This was my least favourite of the night. There just wasn’t enough cohesion between the ingredients. All I could taste when I took a bite was either all pepper or all coriander.  I had about one bite before I returned to the huge plate of fried spring rolls still on the table.

After the selection of starters, the servers came around and asked what we’d like for our mains – even encouraging us to get two ‘mini’ portions of things so we could try more. Suddenly my not being able to decide between Pho (their speciality) or Bun Cha (what I’d been craving) was solved.

The Pho Tai Bo Vien (pho with steak and meatballs) arrived, filled to the brim:

The broth was fabulous – a very aromatic blend of clove and star anise. Our side of the table must of looked rather peculiar with our noses hovering over the bowl for a few minutes before tucking in.  The meatballs, steak and noodles were equally delicious.

Next up, the Bun Cha Gio Tom (rice noodle bowl with juicy tiger prawns):

I love Bun Cha – and this ‘mini’ portion was the perfect size. It was full of prawns and the fantastic spring rolls. My only complaint is that it was absolutely loaded with lettuce.  It doesn’t look like it in the picture, but after mixing everything up and putting in the sweet and sour, I reckon I was left with about 60/40 lettuce vs other better things.

And for dessert, Chuoi Chien (banana fritters with honey and ginger ice cream):

I’ve never been one for banana-based desserts, and I was a little disappointed to see that apart from ice cream and sorbet, banana fritters were the only thing on the dessert menu. However, these were the best damn banana fritters I’ve ever had.  Piping hot, crispy outside, creamy inside.  Wowza.  The honey and ginger ice cream was a perfect complement too.  (You do have the choice of coconut as well, which I thought had a fairly good chance of tasting like suntan lotion when paired with banana).

So will Pho stack up against the hardcore authentic Vietnamese restaurants on Kingsland Street? I’m leaning towards ‘no’, but that’s not really the point. It’s good, cheap and convenient. I’d go again.

The Salt Yard – Fitzrovia

I love getting surprise visitors.  Earlier this month, I got an e-mail from an old Pacific Rim restaurant colleague who was going to be in London for a couple days chaperoning a group of students in the hospitality programme at my old University, wanting to know if I was around for a drink.  I suggested meeting the The Salt Yard for some wine and tapas.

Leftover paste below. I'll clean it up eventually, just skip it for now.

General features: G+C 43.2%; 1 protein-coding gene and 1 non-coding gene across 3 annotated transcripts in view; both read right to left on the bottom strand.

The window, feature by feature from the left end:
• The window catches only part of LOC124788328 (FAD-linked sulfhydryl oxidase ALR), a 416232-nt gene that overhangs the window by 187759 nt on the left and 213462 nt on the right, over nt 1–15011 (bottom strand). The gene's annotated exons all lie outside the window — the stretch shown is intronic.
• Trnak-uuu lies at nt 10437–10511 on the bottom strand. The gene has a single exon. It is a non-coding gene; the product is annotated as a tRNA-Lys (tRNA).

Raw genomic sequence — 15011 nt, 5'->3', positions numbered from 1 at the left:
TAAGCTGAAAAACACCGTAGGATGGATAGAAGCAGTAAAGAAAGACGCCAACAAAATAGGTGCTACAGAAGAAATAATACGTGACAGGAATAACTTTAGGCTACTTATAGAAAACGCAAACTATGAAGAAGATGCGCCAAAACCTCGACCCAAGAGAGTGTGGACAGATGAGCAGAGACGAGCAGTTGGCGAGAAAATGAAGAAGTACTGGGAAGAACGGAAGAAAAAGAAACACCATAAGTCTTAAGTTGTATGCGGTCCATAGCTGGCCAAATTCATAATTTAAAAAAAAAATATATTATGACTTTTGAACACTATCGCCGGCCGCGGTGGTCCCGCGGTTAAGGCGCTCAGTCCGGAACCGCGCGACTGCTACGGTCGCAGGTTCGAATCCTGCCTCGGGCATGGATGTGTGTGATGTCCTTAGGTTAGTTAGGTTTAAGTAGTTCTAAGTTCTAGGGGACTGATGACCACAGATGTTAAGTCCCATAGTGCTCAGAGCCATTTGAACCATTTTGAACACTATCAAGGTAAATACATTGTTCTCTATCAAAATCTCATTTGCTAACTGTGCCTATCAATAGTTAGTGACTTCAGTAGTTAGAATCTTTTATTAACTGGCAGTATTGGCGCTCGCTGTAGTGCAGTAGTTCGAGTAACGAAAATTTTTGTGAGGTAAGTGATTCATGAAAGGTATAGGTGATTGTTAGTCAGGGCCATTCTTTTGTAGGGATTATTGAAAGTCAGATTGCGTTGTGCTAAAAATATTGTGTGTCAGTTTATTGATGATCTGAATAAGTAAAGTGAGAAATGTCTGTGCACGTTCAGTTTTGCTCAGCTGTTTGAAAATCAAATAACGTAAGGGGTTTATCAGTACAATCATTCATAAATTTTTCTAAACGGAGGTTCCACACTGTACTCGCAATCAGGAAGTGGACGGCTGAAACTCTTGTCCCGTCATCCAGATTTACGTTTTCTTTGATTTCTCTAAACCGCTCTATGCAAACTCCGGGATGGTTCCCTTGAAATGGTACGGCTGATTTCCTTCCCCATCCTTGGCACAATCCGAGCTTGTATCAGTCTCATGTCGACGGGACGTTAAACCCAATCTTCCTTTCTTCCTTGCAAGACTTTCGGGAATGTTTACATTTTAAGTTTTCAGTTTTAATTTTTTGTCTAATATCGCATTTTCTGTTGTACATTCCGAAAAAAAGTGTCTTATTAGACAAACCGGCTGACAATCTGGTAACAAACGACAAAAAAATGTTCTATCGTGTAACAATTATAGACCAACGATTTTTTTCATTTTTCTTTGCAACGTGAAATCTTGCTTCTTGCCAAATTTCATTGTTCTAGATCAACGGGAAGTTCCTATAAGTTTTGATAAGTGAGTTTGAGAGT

After the initial catch-up chat, we opt for some food. We each chose two dishes. Stupidly, I forgot my camera, and had to make do with  low-light and an iPhone, hence the crap quality photos.  Apologies.

First up, the Jamon Croquetas with Manchego:

The Salt Yard

Really nice! The manchego filling was creamy, but it could have had a bit more oomph.

Chris really wanted to get the Cornish Mackerel Tartare with Apple, Celeriac and Coriander Shoots:

The Salt Yard

Here’s another offender in the ‘let’s not put cucumber on the menu description, but stick it in the dish anyway’ list.  I had one bite before the throat started to contract. I’m sure it was lovely, but it wasn’t for me. Not their fault entirely, of course – just my stupid aversion to cucumber.

My second choice was the Saffron Arancini with Mussels, Crab, Squid and a Chilli Aioli:

The Salt Yard

These were amazing!  Delicious saffron risotto balls with seafood.  It was like having fried paella morsels.  I could have had 3 more orders.

Chris chose what was listed on the menu as: Patatas Fritas with Romesco and Aioli. Really, we should have known that meant ‘chips’. I’m a bit ashamed that I didn’t.

The Salt Yard

These were just alright.  The romesco sauce was nice (and the reason Chris wanted to go with this dish), especially when mixed with the aioli, but still – they were just chips. I’m such an idiot – can’t believe we were swayed by menu descriptions in another language. Sheesh.